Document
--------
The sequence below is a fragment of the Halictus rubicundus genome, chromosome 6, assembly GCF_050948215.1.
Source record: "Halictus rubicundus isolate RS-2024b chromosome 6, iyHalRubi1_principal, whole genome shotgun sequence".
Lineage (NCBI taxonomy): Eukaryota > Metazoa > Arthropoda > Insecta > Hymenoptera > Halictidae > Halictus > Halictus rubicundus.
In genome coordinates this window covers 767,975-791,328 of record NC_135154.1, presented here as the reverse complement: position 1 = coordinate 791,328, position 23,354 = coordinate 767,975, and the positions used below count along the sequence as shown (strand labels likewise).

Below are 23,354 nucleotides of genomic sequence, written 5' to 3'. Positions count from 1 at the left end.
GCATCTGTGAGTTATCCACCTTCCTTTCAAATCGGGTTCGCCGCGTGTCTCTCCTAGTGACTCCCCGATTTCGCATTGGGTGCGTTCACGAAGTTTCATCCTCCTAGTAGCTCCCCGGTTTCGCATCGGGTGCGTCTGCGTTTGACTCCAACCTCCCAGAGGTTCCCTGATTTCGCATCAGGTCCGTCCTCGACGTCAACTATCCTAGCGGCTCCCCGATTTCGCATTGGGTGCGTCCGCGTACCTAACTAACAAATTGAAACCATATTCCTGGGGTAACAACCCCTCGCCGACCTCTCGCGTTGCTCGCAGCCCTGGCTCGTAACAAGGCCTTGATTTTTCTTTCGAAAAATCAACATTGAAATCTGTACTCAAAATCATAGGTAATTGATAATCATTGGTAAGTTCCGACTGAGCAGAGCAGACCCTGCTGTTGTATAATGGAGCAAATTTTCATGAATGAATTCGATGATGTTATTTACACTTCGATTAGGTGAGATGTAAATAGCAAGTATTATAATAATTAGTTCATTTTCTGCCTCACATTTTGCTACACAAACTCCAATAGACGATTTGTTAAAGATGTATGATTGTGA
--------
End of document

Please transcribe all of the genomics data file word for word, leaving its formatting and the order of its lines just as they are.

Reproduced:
The sequence below is a fragment of the Halictus rubicundus genome, chromosome 6, assembly GCF_050948215.1.
Source record: "Halictus rubicundus isolate RS-2024b chromosome 6, iyHalRubi1_principal, whole genome shotgun sequence".
Lineage (NCBI taxonomy): Eukaryota > Metazoa > Arthropoda > Insecta > Hymenoptera > Halictidae > Halictus > Halictus rubicundus.
In genome coordinates this window covers 767,975-791,328 of record NC_135154.1, presented here as the reverse complement: position 1 = coordinate 791,328, position 23,354 = coordinate 767,975, and the positions used below count along the sequence as shown (strand labels likewise).

Below are 23,354 nucleotides of genomic sequence, written 5' to 3'. Positions count from 1 at the left end.
GCATCTGTGAGTTATCCACCTTCCTTTCAAATCGGGTTCGCCGCGTGTCTCTCCTAGTGACTCCCCGATTTCGCATTGGGTGCGTTCACGAAGTTTCATCCTCCTAGTAGCTCCCCGGTTTCGCATCGGGTGCGTCTGCGTTTGACTCCAACCTCCCAGAGGTTCCCTGATTTCGCATCAGGTCCGTCCTCGACGTCAACTATCCTAGCGGCTCCCCGATTTCGCATTGGGTGCGTCCGCGTACCTAACTAACAAATTGAAACCATATTCCTGGGGTAACAACCCCTCGCCGACCTCTCGCGTTGCTCGCAGCCCTGGCTCGTAACAAGGCCTTGATTTTTCTTTCGAAAAATCAACATTGAAATCTGTACTCAAAATCATAGGTAATTGATAATCATTGGTAAGTTCCGACTGAGCAGAGCAGACCCTGCTGTTGTATAATGGAGCAAATTTTCATGAATGAATTCGATGATGTTATTTACACTTCGATTAGGTGAGATGTAAATAGCAAGTATTATAATAATTAGTTCATTTTCTGCCTCACATTTTGCTACACAAACTCCAATAGACGATTTGTTAAAGATGTATGATTGTGA